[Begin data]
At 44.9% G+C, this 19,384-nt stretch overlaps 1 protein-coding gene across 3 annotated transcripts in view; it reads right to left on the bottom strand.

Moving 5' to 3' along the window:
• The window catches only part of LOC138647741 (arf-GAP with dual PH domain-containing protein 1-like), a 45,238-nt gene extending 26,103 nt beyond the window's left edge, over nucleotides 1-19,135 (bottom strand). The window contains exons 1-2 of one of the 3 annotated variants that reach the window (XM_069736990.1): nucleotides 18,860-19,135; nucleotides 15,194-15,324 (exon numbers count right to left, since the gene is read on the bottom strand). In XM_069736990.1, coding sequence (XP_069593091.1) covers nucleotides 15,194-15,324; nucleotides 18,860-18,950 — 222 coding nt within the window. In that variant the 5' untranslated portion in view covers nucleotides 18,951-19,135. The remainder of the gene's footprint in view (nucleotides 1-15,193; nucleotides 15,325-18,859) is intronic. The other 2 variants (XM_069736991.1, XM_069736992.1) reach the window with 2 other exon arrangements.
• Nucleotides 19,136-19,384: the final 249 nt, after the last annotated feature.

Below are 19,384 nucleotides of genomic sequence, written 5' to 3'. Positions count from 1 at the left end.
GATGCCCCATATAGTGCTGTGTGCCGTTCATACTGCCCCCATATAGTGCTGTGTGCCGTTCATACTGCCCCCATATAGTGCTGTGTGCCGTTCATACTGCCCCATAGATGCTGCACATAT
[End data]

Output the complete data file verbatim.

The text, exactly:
At 44.9% G+C, this 19,384-nt stretch overlaps 1 protein-coding gene across 3 annotated transcripts in view; it reads right to left on the bottom strand.

Moving 5' to 3' along the window:
• The window catches only part of LOC138647741 (arf-GAP with dual PH domain-containing protein 1-like), a 45,238-nt gene extending 26,103 nt beyond the window's left edge, over nucleotides 1-19,135 (bottom strand). The window contains exons 1-2 of one of the 3 annotated variants that reach the window (XM_069736990.1): nucleotides 18,860-19,135; nucleotides 15,194-15,324 (exon numbers count right to left, since the gene is read on the bottom strand). In XM_069736990.1, coding sequence (XP_069593091.1) covers nucleotides 15,194-15,324; nucleotides 18,860-18,950 — 222 coding nt within the window. In that variant the 5' untranslated portion in view covers nucleotides 18,951-19,135. The remainder of the gene's footprint in view (nucleotides 1-15,193; nucleotides 15,325-18,859) is intronic. The other 2 variants (XM_069736991.1, XM_069736992.1) reach the window with 2 other exon arrangements.
• Nucleotides 19,136-19,384: the final 249 nt, after the last annotated feature.

Below are 19,384 nucleotides of genomic sequence, written 5' to 3'. Positions count from 1 at the left end.
GATGCCCCATATAGTGCTGTGTGCCGTTCATACTGCCCCCATATAGTGCTGTGTGCCGTTCATACTGCCCCCATATAGTGCTGTGTGCCGTTCATACTGCCCCATAGATGCTGCACATAT